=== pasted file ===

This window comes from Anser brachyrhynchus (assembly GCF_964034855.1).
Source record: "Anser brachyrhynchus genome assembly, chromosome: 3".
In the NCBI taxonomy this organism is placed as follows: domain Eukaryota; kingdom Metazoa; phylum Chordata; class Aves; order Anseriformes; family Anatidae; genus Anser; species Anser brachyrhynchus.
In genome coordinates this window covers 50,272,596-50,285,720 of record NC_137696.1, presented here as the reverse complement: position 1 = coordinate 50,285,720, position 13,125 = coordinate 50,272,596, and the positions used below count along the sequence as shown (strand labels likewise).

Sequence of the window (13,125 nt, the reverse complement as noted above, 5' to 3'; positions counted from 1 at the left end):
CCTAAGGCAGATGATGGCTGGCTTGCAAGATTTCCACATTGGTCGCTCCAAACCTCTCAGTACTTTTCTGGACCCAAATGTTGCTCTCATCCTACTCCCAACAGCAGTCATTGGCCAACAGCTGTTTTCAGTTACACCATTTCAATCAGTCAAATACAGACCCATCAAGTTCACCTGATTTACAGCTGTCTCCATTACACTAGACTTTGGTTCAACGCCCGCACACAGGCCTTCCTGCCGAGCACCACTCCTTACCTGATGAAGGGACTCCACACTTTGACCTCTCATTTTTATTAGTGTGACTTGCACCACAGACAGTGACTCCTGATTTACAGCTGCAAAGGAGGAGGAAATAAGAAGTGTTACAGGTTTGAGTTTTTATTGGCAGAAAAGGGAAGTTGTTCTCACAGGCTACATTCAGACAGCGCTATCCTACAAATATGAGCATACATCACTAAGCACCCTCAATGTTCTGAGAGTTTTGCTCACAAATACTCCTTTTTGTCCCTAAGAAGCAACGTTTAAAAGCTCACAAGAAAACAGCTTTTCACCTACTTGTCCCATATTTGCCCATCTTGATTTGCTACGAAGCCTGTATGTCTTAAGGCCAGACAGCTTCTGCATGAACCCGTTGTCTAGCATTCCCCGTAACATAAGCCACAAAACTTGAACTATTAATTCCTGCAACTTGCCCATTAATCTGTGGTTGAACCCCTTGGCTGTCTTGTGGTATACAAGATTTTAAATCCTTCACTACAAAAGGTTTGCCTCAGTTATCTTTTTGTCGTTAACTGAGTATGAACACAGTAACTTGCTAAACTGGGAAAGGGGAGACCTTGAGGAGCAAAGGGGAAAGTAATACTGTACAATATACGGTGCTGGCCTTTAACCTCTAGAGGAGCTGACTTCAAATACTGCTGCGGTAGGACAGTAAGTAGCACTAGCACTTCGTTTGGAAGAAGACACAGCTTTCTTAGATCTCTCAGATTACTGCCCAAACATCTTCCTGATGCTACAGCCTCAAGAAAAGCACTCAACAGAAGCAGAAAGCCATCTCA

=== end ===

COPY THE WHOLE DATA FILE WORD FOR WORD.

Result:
This window comes from Anser brachyrhynchus (assembly GCF_964034855.1).
Source record: "Anser brachyrhynchus genome assembly, chromosome: 3".
In the NCBI taxonomy this organism is placed as follows: domain Eukaryota; kingdom Metazoa; phylum Chordata; class Aves; order Anseriformes; family Anatidae; genus Anser; species Anser brachyrhynchus.
In genome coordinates this window covers 50,272,596-50,285,720 of record NC_137696.1, presented here as the reverse complement: position 1 = coordinate 50,285,720, position 13,125 = coordinate 50,272,596, and the positions used below count along the sequence as shown (strand labels likewise).

Sequence of the window (13,125 nt, the reverse complement as noted above, 5' to 3'; positions counted from 1 at the left end):
CCTAAGGCAGATGATGGCTGGCTTGCAAGATTTCCACATTGGTCGCTCCAAACCTCTCAGTACTTTTCTGGACCCAAATGTTGCTCTCATCCTACTCCCAACAGCAGTCATTGGCCAACAGCTGTTTTCAGTTACACCATTTCAATCAGTCAAATACAGACCCATCAAGTTCACCTGATTTACAGCTGTCTCCATTACACTAGACTTTGGTTCAACGCCCGCACACAGGCCTTCCTGCCGAGCACCACTCCTTACCTGATGAAGGGACTCCACACTTTGACCTCTCATTTTTATTAGTGTGACTTGCACCACAGACAGTGACTCCTGATTTACAGCTGCAAAGGAGGAGGAAATAAGAAGTGTTACAGGTTTGAGTTTTTATTGGCAGAAAAGGGAAGTTGTTCTCACAGGCTACATTCAGACAGCGCTATCCTACAAATATGAGCATACATCACTAAGCACCCTCAATGTTCTGAGAGTTTTGCTCACAAATACTCCTTTTTGTCCCTAAGAAGCAACGTTTAAAAGCTCACAAGAAAACAGCTTTTCACCTACTTGTCCCATATTTGCCCATCTTGATTTGCTACGAAGCCTGTATGTCTTAAGGCCAGACAGCTTCTGCATGAACCCGTTGTCTAGCATTCCCCGTAACATAAGCCACAAAACTTGAACTATTAATTCCTGCAACTTGCCCATTAATCTGTGGTTGAACCCCTTGGCTGTCTTGTGGTATACAAGATTTTAAATCCTTCACTACAAAAGGTTTGCCTCAGTTATCTTTTTGTCGTTAACTGAGTATGAACACAGTAACTTGCTAAACTGGGAAAGGGGAGACCTTGAGGAGCAAAGGGGAAAGTAATACTGTACAATATACGGTGCTGGCCTTTAACCTCTAGAGGAGCTGACTTCAAATACTGCTGCGGTAGGACAGTAAGTAGCACTAGCACTTCGTTTGGAAGAAGACACAGCTTTCTTAGATCTCTCAGATTACTGCCCAAACATCTTCCTGATGCTACAGCCTCAAGAAAAGCACTCAACAGAAGCAGAAAGCCATCTCA